Ten Thousand Days

The Buddha in the Road

June 7, 2022

Photo: Indra Dewa

Day 2842 – Day 2852

I get very distinct impressions in my meditations sometimes. Sometimes, in my meditation I see my spiritual teacher and I am told to do something and sometimes it makes no logical sense.

I got a clear instruction from him once, and I didn’t follow it.  Disaster ensued.

Now, I’m much more inclined to make a leap of faith, and find a way to take on the task, if I get a directive in meditation.  In a meditation at least a year ago, I was told to write to the man that has appeared in my dreams (the so-called Twin Flame) and I was given the directive to write to him a particular phrase that, to my taste, smacked of possessiveness, cultural inappropriateness, and a creepiness which borders on the weird.   Even during the meditation I resisted this and I was told again, firmly, to do it.

I found a way to include the phrase in a social media comment rather than in a letter.  I’m not sure that he ever saw it.  At the time, I felt that I had fulfilled the directive and the comment is still there for posterity. I can remove all other comments, if I wish, but that one must always remain, no matter how weird.  I did what I was told to do, if not in the exact way it was pictured in my meditation.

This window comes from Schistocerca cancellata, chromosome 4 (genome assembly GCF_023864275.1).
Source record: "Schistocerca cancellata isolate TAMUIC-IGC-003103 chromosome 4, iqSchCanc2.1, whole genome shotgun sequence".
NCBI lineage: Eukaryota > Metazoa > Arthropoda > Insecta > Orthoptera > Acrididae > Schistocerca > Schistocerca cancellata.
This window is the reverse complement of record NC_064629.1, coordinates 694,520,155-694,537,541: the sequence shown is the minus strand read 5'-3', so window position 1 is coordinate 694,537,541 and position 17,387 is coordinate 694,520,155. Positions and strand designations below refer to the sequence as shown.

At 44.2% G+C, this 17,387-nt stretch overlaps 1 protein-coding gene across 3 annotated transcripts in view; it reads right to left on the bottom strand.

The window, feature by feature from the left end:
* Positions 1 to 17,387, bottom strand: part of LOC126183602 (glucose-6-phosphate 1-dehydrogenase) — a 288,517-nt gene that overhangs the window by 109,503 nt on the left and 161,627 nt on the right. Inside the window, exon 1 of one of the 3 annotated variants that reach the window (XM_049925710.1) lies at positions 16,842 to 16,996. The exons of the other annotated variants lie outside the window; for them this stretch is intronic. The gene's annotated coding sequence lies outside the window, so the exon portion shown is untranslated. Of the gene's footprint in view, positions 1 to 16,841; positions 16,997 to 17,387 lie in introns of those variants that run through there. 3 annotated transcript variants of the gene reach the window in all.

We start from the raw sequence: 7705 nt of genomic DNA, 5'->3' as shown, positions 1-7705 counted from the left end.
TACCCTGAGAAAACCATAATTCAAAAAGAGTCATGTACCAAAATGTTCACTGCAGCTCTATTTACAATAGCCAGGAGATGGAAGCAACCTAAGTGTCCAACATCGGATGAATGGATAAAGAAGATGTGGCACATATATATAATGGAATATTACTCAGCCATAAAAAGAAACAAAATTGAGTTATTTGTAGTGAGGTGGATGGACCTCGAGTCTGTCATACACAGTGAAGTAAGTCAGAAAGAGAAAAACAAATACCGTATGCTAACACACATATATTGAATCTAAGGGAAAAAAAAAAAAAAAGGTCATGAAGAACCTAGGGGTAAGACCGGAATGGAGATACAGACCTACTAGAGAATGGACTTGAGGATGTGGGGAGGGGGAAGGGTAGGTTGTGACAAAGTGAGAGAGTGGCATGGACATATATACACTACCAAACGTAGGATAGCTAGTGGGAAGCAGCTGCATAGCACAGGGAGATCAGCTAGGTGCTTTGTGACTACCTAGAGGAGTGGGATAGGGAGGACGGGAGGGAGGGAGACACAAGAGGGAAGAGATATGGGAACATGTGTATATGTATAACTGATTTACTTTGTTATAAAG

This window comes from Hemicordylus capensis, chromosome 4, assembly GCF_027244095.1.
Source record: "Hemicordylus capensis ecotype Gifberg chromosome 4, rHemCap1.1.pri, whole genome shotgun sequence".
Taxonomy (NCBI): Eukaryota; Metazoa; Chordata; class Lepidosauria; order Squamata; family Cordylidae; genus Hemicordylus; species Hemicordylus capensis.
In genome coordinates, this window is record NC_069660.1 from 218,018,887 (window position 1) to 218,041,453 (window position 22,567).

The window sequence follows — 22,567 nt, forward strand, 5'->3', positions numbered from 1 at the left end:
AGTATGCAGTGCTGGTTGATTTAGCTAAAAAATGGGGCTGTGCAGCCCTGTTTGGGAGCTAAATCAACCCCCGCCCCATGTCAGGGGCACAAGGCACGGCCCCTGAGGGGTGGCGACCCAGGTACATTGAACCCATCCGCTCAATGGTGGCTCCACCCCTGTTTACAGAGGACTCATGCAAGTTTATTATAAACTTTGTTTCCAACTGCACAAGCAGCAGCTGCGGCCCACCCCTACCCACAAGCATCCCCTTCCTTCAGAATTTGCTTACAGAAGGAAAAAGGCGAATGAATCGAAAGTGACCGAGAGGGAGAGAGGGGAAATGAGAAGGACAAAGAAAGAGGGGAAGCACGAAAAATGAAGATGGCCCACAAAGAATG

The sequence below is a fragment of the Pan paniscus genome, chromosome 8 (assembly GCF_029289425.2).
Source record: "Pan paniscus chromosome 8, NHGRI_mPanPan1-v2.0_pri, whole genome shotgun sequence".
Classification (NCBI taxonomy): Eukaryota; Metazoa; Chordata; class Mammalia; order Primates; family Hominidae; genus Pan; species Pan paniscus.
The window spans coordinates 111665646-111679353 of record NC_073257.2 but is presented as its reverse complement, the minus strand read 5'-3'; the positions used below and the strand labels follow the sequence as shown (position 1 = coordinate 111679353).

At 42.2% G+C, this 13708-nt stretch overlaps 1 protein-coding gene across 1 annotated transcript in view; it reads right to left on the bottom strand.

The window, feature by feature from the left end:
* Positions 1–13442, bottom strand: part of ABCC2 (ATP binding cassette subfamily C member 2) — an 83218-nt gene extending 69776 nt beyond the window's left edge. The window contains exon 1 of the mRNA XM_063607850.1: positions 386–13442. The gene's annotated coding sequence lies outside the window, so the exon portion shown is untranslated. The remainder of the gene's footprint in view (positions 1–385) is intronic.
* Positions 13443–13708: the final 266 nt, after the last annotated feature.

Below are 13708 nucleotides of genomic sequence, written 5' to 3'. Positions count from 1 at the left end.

This week, during a meditation, I got completely absorbed and again the phrase returned. And I saw an image of me handwriting the phrase, again.  Presumably, this is in a letter.  Given how dismissive he’s been to me, it would be an understatement to say that I’m even more resistant now.  He’s also a married man.  Writing him in a letter, after all this time, could easily be misconstrued.  And, I just don’t want to be expending energy on him.